According to Liaw & Tsai (2004), the yield before spill model (YBS) is suitable for comparatively smaller tank volume in rainwater harvesting. Several previous researchers have also applied a probability approach to analyze the RHS's performance of water supply (Su et al. 2009; Kim et al. 2012; Youn et al. 2012).

Figure 2 shows the simulated calculation flowchart, where Q(t) (m3) is the rainfall runoff volume at time t. Determining whether irrigation is required at the beginning of the simulation is based on the rainfall data; if Q(t) is greater than zero, the irrigation is not needed. Prior to irrigation, if the storage volume exceeds the irrigation water demand, it indicates a sufficient supply. This study calculates the daily usage as the base period. The calculation can be expressed as follows: 
formula
1
 
formula
2
where D(t) (m3) is the water supply of the RHS, DET(t) (m3) is irrigation demand, S(t) (m3) is the storage volume, and PW(t) (m3) is the potable water supplement volume. Prior to irrigation, if S(t) > DET(t), then the water supply is sufficient; otherwise, PW(t) can be calculated as Equation (2).
Figure 2

Simulation model.

Figure 2

Simulation model.

In the YBS model, the spillover amount should be calculated following irrigation, which is expressed as 
formula
3
 
formula
4
where S(t) (m3) is the storage volume prior to inspecting the spillover after the water has been supplied, S(t+1) (m3) is the storage volume after spillover, and VS (m3) is the tank volume.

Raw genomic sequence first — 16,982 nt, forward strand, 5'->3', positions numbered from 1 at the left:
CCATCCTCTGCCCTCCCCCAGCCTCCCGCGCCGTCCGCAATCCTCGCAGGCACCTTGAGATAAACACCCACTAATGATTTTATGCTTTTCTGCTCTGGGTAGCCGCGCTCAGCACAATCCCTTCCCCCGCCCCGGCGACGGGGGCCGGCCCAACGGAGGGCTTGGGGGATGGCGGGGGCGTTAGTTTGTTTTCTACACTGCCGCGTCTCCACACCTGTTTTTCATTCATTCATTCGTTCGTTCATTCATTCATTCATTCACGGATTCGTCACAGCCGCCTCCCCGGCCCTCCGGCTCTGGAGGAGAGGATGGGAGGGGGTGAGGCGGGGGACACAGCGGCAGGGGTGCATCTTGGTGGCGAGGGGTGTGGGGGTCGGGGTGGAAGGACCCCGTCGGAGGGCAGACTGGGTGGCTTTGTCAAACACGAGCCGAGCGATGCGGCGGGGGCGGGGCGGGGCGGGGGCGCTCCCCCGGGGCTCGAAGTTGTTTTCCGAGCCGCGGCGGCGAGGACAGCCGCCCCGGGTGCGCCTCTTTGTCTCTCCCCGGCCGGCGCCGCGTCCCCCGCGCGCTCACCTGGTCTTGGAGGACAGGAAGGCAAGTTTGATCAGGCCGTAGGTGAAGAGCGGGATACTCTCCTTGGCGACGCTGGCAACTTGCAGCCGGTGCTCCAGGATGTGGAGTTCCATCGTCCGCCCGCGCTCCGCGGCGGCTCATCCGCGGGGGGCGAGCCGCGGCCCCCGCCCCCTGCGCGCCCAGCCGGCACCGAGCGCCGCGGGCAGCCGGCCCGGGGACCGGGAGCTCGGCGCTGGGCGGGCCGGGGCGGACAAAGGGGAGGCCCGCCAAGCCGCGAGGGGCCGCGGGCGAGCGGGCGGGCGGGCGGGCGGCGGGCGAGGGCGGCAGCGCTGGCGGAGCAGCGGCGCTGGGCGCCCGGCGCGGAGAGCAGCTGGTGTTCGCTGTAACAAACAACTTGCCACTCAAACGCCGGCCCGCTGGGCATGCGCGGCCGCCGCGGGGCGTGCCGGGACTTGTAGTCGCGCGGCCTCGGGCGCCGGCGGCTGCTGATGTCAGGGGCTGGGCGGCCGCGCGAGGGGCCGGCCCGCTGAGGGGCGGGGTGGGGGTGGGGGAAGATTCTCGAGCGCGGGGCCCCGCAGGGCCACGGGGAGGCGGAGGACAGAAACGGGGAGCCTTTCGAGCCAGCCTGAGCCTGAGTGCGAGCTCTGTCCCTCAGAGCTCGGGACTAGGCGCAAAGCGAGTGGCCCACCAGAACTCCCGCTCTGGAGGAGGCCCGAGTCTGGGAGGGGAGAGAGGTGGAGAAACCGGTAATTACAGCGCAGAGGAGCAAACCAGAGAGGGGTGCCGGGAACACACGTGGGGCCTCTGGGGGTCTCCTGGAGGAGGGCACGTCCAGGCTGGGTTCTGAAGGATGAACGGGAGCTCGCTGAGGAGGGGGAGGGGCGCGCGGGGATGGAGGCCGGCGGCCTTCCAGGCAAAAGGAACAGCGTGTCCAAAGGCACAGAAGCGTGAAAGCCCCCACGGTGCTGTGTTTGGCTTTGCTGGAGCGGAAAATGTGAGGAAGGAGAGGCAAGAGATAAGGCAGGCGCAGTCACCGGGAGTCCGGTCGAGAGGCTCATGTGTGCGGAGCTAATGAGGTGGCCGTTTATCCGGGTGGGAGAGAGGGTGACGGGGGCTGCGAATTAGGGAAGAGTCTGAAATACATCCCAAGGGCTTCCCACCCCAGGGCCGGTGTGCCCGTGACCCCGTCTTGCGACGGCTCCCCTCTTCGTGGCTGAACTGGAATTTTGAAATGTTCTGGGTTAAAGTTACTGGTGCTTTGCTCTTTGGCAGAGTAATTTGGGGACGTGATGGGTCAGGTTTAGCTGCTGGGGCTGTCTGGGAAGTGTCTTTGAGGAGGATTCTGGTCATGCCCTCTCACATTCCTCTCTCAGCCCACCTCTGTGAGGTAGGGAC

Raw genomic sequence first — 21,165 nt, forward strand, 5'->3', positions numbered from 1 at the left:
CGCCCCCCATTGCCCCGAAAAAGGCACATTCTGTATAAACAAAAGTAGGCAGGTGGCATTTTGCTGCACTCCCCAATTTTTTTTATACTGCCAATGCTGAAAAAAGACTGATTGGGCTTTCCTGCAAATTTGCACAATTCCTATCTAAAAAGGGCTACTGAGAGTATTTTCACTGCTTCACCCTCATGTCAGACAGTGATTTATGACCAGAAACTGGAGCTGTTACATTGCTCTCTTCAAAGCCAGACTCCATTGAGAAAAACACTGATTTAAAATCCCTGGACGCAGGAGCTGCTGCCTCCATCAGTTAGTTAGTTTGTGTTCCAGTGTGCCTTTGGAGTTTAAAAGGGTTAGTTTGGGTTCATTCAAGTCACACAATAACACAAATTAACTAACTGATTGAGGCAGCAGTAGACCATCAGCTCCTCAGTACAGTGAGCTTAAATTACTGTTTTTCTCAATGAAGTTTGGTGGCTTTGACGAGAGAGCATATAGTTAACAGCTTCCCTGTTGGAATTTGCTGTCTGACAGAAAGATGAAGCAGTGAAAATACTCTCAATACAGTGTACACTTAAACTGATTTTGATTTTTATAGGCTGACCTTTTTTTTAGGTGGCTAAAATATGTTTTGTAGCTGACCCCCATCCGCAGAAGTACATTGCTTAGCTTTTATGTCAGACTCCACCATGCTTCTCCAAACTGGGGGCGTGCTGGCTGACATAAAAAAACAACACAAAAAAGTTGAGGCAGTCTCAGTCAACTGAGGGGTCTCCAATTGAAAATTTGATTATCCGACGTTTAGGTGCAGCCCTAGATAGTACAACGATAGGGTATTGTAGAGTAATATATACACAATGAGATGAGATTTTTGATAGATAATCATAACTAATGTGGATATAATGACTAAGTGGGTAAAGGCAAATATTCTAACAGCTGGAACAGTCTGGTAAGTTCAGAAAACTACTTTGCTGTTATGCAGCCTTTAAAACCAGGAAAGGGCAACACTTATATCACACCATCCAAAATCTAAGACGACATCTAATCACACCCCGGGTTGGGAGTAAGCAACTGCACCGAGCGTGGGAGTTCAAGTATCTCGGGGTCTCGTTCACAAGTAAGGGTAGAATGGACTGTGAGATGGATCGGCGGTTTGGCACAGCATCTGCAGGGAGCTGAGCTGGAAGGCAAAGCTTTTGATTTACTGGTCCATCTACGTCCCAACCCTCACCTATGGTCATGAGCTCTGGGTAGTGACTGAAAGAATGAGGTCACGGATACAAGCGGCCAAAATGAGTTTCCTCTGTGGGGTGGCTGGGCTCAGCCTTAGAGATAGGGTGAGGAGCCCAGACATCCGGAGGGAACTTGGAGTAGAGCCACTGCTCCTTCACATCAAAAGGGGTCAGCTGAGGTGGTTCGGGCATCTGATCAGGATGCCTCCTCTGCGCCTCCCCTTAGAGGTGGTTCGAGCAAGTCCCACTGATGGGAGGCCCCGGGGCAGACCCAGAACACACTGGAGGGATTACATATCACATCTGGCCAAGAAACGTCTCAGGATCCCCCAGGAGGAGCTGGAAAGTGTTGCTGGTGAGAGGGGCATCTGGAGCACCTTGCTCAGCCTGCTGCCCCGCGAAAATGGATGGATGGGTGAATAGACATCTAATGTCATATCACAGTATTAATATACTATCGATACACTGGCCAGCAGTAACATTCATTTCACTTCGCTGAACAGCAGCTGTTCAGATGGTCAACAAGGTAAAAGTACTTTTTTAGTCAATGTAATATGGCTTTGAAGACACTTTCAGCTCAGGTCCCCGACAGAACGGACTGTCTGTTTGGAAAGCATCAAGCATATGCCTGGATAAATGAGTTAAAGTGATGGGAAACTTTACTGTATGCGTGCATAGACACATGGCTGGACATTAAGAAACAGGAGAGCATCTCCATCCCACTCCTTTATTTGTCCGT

The performance of RHSs is evaluated using potable water replacement rate (PRR), which can be written as 
formula
5
 
formula
6
where n is the number of simulation days.

RHS design parameters for the green roof

The rainfall runoff volume into tank depends on the rainfall, catchment area, and the runoff coefficient of the green roof, which is expressed as 
formula
7
where C is the runoff coefficient, I(t) (m3) is the rainfall depth, and A (m2) is the rooftop area. For the green roof, the C value differs in conjunction with variations in soil thickness, plant type, and roof slope. These parameters need to be based on the current situation and experimental results (Mentens et al. 2006). Taiwan's Architecture and Building Research Institute (ABRI) conducted onsite tests to explore retaining and detaining of rainfall on green roofs and plotted charts based on the abovementioned parameters (ABRI, Architecture and Building Research Institute 2010). This study applies the result charts from ABRI to derive the C value for the simulation.